Company information from a sales intelligence tool provides an alternative, enriching your contact database with additional data from multiple sources. Once this information is integrated correctly, you can construct more accurate lead scoring and account scoring mechanisms that reveal best-fit prospects. You not only will know if a lead is highly engaged with your contact but also if such a lead is a fitting prospect, for instance, if it falls within your ideal customer profile. The process that enhances marketing is data enrichment.
This way, data supports different parts of marketing automation:
- Enriching incoming inbound leads
- Improving lead scoring by using company information
- Distributing leads to the right people
- Setting up ABM campaigns based on signals within your target companies.
5 ways of using company information in marketing automation
Marketing automation is often associated with email marketing, but in reality, it is much more than sending out pre-defined messages automatically. One of the most exciting parts of marketing automation is that there are almost as many uses as a smart marketer can imagine. The power of workflows and automations reaches anything from lead scoring to internal notifications.
Given that marketing automation is a significant investment for any business make sure you're really taking advantage of what the technology has to offer. Let's dive right into the essential uses of marketing automation.
Capturing a lead is the first step of marketing to someone online. This often means collecting an email address from a variety of sources. A marketing automation tool is the hub where all the avenues to generate leads come together. With company information feeding into your own tool, you can reduce lead capture forms to the bare minimum.
Lead nurturing via email marketing
With a pool of leads ready to move down the funnel, you can create and distribute it across channels more efficiently. The data that populates your CRM and your marketing automation will allow you to move your leads from one sales stage to another based upon their activity and interactions. The more data points you have, the more tailor-made and timely your campaigns will be.
Marketing automation gives you the opportunity to do extremely powerful segmentation. When you gather enough contact data, you can group your leads based on a myriad of properties and behaviors. This allows you to target your messaging and nurturing process to groups with very specific interests and needs. As a result, you can, for example, send a series of emails to leads from companies with more than X employees and that have downloaded a certain ebook from your website.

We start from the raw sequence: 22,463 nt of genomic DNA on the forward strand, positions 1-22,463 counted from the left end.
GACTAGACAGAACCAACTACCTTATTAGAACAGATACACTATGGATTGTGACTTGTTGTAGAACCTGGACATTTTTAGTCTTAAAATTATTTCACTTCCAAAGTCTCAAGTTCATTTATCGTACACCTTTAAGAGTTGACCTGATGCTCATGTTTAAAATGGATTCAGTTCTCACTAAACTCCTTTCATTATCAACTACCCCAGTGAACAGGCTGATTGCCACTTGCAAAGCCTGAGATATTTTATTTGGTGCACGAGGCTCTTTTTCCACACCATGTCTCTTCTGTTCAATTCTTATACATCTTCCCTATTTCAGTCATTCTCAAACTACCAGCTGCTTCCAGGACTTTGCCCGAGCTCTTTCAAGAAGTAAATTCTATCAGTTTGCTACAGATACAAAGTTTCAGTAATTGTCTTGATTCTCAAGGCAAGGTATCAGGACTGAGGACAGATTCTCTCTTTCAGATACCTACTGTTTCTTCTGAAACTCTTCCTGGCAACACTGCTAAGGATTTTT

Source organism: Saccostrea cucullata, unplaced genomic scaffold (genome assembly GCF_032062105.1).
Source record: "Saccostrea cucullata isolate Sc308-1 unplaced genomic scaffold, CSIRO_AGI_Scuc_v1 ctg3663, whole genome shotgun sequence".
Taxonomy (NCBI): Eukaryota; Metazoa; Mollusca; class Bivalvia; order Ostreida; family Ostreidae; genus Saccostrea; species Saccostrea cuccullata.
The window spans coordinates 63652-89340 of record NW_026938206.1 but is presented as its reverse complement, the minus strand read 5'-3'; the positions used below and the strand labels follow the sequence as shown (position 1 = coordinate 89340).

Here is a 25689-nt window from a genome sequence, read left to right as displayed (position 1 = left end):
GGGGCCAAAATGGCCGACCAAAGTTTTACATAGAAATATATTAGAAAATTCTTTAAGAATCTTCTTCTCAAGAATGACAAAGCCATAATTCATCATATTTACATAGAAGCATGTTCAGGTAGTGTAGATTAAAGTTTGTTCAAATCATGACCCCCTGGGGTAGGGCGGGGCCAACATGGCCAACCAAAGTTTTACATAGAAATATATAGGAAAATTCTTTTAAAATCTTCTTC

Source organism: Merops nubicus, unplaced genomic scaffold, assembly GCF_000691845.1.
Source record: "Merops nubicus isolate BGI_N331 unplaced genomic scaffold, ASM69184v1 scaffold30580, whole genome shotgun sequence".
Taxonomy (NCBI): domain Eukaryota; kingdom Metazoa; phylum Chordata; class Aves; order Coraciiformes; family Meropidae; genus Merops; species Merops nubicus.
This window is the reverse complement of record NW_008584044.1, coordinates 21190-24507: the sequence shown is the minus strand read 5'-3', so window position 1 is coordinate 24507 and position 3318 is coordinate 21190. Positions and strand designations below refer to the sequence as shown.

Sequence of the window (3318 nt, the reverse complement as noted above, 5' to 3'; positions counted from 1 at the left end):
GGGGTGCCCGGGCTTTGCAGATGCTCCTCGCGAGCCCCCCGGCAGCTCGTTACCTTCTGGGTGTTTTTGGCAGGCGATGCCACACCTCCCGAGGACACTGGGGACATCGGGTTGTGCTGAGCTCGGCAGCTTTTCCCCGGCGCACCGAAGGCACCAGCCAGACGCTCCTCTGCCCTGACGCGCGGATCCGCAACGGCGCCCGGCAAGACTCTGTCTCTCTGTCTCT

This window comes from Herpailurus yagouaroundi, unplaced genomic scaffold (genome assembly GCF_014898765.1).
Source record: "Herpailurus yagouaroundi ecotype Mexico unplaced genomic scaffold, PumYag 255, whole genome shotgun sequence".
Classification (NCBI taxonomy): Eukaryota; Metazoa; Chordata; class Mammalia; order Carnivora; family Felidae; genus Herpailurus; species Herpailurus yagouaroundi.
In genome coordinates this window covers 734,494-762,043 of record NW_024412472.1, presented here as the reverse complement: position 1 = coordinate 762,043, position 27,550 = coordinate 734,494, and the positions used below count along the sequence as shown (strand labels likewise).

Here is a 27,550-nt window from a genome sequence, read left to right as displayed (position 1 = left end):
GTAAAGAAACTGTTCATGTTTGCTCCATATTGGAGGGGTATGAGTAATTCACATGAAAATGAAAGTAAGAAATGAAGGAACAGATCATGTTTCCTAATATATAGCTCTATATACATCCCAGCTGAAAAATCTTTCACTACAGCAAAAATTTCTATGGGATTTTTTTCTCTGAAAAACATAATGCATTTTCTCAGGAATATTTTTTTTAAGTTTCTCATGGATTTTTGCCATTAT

Account-based marketing relies on data to allow marketers focus on acquiring specific high-value customers with highly targeted, personalized campaigns. Data-driven insights from company data directly influence which accounts receive what content and when, so the sales efforts are transformed into a time-based and need-based process.
Lead enrichment and account scoring
Building a robust lead scoring (or account scoring) model is a critical component of an effective marketing automation system. You want to qualify, or score, your leads by analyzing the information you collect on them, so you can determine which leads you should spend your time nurturing. A marketing automation solution lets you define lead scoring rules (e.g. number of clicked emails, visits to a specific page). This way, you can monitor the level engagement of each lead and yield those more likely to become a customer. By adding a lead enrichment process to the mix, you’ll improve your lead scoring models through more data points.
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Don’t let your marketing automation be alone
In today’s data-driven world, it is difficult to think a company that would not benefit from marketing automation. Suddenly, managing large contact databases becomes feasible, and even smaller teams can scale their activities much more effectively. When you’re able to automate much of the grunt work, you can focus on other activities that robots are not as good at. For example, you’ll be able to spend more time writing epic content and awesome copy that converts.
However, as powerful as marketing automation technology is these day, it’s only one part of the big sales and marketing tech stack puzzle. To get the most out of your marketing automation platform, you need to ensure a tightly integration with other tools in your stack, and more important, build a a strong data foundation.
You can read more about marketing automation and dozens of sales tools in our eBook The 100 Best Sales Tools.